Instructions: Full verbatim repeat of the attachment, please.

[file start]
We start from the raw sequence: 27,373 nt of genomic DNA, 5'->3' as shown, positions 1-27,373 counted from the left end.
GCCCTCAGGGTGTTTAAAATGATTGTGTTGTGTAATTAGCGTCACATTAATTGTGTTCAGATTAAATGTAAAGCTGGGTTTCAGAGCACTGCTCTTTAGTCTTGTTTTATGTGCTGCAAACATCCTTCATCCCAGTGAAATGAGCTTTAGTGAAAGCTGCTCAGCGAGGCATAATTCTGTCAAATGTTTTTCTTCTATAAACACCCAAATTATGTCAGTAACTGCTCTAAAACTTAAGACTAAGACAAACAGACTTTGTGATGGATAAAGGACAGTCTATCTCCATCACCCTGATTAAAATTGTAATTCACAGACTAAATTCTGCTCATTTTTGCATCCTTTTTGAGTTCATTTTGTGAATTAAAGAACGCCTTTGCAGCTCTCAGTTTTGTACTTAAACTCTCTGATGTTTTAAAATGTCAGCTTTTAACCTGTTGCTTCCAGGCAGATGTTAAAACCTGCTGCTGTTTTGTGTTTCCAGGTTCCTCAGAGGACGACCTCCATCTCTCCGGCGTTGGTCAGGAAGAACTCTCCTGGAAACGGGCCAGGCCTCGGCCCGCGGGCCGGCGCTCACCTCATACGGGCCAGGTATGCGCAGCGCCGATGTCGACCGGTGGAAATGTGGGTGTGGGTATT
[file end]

We start from the raw sequence: 27,373 nt of genomic DNA, 5'->3' as shown, positions 1-27,373 counted from the left end.
GCCCTCAGGGTGTTTAAAATGATTGTGTTGTGTAATTAGCGTCACATTAATTGTGTTCAGATTAAATGTAAAGCTGGGTTTCAGAGCACTGCTCTTTAGTCTTGTTTTATGTGCTGCAAACATCCTTCATCCCAGTGAAATGAGCTTTAGTGAAAGCTGCTCAGCGAGGCATAATTCTGTCAAATGTTTTTCTTCTATAAACACCCAAATTATGTCAGTAACTGCTCTAAAACTTAAGACTAAGACAAACAGACTTTGTGATGGATAAAGGACAGTCTATCTCCATCACCCTGATTAAAATTGTAATTCACAGACTAAATTCTGCTCATTTTTGCATCCTTTTTGAGTTCATTTTGTGAATTAAAGAACGCCTTTGCAGCTCTCAGTTTTGTACTTAAACTCTCTGATGTTTTAAAATGTCAGCTTTTAACCTGTTGCTTCCAGGCAGATGTTAAAACCTGCTGCTGTTTTGTGTTTCCAGGTTCCTCAGAGGACGACCTCCATCTCTCCGGCGTTGGTCAGGAAGAACTCTCCTGGAAACGGGCCAGGCCTCGGCCCGCGGGCCGGCGCTCACCTCATACGGGCCAGGTATGCGCAGCGCCGATGTCGACCGGTGGAAATGTGGGTGTGGGTATT